LONDON (Reuters) - Britain’s Whitbread (WTB.L) is open to selling its Costa coffee chain or Premier Inn hotels and abandoning its original plan to spin-off the coffee business, according to a new executive pay scheme circulated to shareholders.
The FTSE 100 company said in April it planned to demerge Costa into a separately listed company within two years to “provide shareholders with an investment in two distinct, focused and market-leading businesses”.
But a new remuneration policy sent to shareholders this month, and published on Whitbread’s website, shows the firm is willing to consider a sale of either Costa or the hotel chain to another company instead.
Whitbread, led by CEO Alison Brittain, is overhauling its executive pay scheme to account for its new objective of separating its two main divisions. The scheme now includes a so-called performance share plan linked to delivering that goal.
Executives will be rewarded for separating the divisions “whether that is implemented by way of demerger or by way of the sale to a third party of all or substantially all of one or other of those businesses”, the circular to shareholders says.
That differs from Whitbread’s April announcement, when the company referred only to a Costa demerger.
The company, which has a market value of about 7.7 billion pounds ($10.3 billion), pledged to separate its main businesses after coming under pressure to do so from U.S. activist investors Elliott and Sachem Head.
Selling Premier Inn or Costa rather than a demerger could put Whitbread’s bosses at loggerheads with Elliott, which believes splitting them into two listed entities will allow the stock market to properly value the businesses, a source familiar with the matter told Reuters in April.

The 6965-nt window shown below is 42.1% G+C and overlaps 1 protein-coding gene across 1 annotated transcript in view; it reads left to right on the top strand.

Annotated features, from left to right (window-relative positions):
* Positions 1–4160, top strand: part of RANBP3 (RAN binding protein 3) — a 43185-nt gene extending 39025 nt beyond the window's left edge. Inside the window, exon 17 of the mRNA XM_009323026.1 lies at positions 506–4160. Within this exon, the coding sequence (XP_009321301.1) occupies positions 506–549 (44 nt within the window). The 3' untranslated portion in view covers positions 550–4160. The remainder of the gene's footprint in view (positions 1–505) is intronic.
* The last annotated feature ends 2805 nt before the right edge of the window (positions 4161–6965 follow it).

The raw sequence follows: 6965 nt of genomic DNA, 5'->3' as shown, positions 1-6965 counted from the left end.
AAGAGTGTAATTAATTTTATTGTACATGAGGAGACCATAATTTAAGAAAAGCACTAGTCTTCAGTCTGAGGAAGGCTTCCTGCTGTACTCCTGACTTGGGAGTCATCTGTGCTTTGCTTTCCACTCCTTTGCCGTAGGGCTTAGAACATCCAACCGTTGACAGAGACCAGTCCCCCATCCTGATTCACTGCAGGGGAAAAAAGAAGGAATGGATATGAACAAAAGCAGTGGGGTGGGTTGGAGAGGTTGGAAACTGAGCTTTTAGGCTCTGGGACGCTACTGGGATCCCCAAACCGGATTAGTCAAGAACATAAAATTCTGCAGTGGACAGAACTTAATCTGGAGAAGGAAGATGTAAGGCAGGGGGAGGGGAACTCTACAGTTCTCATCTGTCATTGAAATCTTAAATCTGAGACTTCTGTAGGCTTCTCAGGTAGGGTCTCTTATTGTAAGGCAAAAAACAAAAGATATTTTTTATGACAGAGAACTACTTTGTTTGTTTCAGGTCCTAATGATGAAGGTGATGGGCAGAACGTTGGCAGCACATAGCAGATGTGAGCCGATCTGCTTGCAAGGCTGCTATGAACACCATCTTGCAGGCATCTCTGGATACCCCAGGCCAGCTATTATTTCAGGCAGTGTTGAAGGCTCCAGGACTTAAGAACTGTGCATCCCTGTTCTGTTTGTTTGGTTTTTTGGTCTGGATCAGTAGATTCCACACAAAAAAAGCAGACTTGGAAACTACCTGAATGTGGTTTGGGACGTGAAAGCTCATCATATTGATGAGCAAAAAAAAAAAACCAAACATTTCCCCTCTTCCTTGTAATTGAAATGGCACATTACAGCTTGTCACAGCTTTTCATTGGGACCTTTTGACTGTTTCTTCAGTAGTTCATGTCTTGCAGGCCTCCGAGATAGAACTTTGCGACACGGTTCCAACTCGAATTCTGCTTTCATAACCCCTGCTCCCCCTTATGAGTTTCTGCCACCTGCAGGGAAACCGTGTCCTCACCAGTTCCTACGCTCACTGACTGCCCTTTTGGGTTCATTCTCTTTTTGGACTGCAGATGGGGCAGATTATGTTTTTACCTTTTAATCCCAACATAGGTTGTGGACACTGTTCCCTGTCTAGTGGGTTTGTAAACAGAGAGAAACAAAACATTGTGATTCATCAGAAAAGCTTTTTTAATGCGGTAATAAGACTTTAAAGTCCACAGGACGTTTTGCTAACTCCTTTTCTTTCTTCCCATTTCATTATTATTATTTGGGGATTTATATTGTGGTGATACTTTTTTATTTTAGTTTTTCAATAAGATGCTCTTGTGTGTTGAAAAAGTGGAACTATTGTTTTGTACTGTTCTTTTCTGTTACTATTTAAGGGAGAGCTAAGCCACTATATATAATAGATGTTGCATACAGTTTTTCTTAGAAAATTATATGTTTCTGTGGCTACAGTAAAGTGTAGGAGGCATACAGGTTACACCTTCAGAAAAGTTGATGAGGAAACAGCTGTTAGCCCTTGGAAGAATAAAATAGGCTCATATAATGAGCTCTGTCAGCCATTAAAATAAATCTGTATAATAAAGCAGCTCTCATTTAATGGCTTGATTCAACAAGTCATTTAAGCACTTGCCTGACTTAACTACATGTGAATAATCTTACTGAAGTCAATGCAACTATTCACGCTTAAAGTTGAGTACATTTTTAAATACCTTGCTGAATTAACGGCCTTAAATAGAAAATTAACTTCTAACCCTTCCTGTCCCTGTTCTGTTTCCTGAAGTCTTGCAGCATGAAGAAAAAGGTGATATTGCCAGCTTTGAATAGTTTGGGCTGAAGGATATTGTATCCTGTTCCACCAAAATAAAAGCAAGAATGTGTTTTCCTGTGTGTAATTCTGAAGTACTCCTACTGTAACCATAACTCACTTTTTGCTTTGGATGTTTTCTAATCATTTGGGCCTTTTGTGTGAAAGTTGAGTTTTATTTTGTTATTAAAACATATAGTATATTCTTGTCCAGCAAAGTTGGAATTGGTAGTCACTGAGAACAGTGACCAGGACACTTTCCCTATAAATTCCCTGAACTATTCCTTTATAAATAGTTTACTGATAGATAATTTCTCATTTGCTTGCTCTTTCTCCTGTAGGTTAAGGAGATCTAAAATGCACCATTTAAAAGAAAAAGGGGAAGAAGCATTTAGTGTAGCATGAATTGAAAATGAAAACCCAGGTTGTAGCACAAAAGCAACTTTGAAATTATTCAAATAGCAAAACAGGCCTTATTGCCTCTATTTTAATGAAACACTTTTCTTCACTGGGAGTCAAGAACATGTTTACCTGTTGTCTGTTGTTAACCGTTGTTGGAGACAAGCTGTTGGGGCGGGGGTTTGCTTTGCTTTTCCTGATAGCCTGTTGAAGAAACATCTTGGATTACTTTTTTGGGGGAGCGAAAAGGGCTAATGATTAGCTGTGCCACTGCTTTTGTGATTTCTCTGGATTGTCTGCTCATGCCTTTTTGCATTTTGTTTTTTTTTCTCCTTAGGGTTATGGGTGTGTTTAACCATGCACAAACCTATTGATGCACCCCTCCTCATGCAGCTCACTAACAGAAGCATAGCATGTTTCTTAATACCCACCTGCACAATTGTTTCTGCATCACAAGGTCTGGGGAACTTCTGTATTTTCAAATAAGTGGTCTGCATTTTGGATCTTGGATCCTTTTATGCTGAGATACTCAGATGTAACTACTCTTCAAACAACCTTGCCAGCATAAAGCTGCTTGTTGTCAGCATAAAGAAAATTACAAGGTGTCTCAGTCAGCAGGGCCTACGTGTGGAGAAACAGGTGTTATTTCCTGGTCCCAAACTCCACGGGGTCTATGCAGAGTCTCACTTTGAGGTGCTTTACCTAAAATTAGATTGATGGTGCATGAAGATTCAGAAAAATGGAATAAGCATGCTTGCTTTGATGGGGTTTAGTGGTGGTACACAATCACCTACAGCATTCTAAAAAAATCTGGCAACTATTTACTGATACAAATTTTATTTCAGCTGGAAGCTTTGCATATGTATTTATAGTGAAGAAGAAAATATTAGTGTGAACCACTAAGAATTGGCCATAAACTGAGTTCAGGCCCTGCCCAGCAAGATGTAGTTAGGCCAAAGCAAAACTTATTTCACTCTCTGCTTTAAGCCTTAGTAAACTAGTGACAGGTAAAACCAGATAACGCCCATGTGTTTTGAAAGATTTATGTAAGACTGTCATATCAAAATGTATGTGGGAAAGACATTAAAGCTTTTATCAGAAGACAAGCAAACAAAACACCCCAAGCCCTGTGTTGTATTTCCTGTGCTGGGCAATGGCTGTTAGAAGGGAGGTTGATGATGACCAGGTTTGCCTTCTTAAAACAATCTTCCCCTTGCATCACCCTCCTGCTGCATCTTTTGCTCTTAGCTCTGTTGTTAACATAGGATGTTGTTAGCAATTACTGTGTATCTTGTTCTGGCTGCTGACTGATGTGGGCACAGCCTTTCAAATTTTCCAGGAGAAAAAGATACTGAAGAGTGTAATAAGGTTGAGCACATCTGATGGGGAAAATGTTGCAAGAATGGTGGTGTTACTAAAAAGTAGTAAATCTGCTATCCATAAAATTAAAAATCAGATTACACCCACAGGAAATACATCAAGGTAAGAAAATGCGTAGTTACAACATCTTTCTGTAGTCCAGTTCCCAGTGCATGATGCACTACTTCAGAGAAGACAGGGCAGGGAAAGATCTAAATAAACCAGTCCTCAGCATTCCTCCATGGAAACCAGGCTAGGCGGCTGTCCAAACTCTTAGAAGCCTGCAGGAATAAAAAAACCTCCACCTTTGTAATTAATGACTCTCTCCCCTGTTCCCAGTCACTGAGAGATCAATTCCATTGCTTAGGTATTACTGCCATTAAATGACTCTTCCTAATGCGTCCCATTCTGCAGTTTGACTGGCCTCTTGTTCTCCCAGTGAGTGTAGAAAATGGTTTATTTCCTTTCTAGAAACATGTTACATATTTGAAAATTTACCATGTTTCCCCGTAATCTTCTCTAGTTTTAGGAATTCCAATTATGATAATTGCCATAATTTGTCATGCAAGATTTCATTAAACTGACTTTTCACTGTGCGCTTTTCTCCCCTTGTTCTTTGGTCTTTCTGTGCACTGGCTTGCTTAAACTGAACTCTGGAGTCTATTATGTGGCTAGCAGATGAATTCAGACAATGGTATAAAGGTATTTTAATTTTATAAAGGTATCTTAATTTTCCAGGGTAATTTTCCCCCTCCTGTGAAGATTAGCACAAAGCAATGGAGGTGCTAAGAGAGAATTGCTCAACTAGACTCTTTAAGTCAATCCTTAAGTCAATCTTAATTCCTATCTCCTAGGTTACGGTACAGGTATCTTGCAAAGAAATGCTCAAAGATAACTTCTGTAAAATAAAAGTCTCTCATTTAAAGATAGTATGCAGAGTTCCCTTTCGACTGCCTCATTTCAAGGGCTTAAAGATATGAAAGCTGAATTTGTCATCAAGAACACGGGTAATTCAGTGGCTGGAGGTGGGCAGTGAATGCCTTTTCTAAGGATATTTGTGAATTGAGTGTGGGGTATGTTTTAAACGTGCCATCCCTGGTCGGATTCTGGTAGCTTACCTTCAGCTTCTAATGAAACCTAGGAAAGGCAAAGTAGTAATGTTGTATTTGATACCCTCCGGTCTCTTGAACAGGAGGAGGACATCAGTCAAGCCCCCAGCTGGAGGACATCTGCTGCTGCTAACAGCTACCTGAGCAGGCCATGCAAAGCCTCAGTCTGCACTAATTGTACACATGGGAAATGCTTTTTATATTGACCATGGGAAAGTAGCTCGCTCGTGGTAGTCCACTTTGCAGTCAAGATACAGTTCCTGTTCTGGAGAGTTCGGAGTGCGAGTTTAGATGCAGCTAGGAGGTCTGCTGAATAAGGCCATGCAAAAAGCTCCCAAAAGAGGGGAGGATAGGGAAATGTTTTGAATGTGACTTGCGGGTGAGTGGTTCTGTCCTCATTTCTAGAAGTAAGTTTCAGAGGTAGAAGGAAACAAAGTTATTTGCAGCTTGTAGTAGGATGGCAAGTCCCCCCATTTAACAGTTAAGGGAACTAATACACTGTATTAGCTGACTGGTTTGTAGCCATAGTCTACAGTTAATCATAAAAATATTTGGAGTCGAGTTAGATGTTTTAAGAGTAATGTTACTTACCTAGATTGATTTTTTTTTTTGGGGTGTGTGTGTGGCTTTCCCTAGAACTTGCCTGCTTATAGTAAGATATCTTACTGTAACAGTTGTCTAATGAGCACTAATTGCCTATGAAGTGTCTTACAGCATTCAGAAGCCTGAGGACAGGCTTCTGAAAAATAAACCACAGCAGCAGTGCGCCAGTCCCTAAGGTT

Elliott is Whitbread’s single biggest shareholder with a stake of more 6 percent.
The activist hedge fund has already argued that a Costa demerger should be completed within six months, rather than the two-year timeframe eyed by Whitbread.
A Whitbread spokeswoman said the purpose of the pay policy was to focus the management team on a spin-off.
“There is no sale process for either Costa or Premier Inn – demerging into two independent companies remains the strategic objective,” she added.
Since the announcement of the demerger there has been speculation Whitbread could attract a bidder for either the coffee chain or hotel division.
JAB Holdings, the investment fund of Germany’s billionaire Reimann family, has been buying up coffee businesses in recent years and bankers had considered it a possible suitor for Costa.
But JAB snapped up British sandwich and coffee shop chain Pret A Manger for about 1.5 billion pounds last month in a move some bankers now think makes it less likely to consider an offer for Costa.
Whitbread’s new pay policy will be put to an investor vote at a shareholder meeting scheduled for June 27. It will require the support of investors owning more than 50 percent of the company’s shares.
Shares in the company were down 0.6 percent at 41.62 pounds on Thursday afternoon.
(This version of the story fixes typo in paragraph 5)
Reporting by Ben Martin; Editing by Mark Potter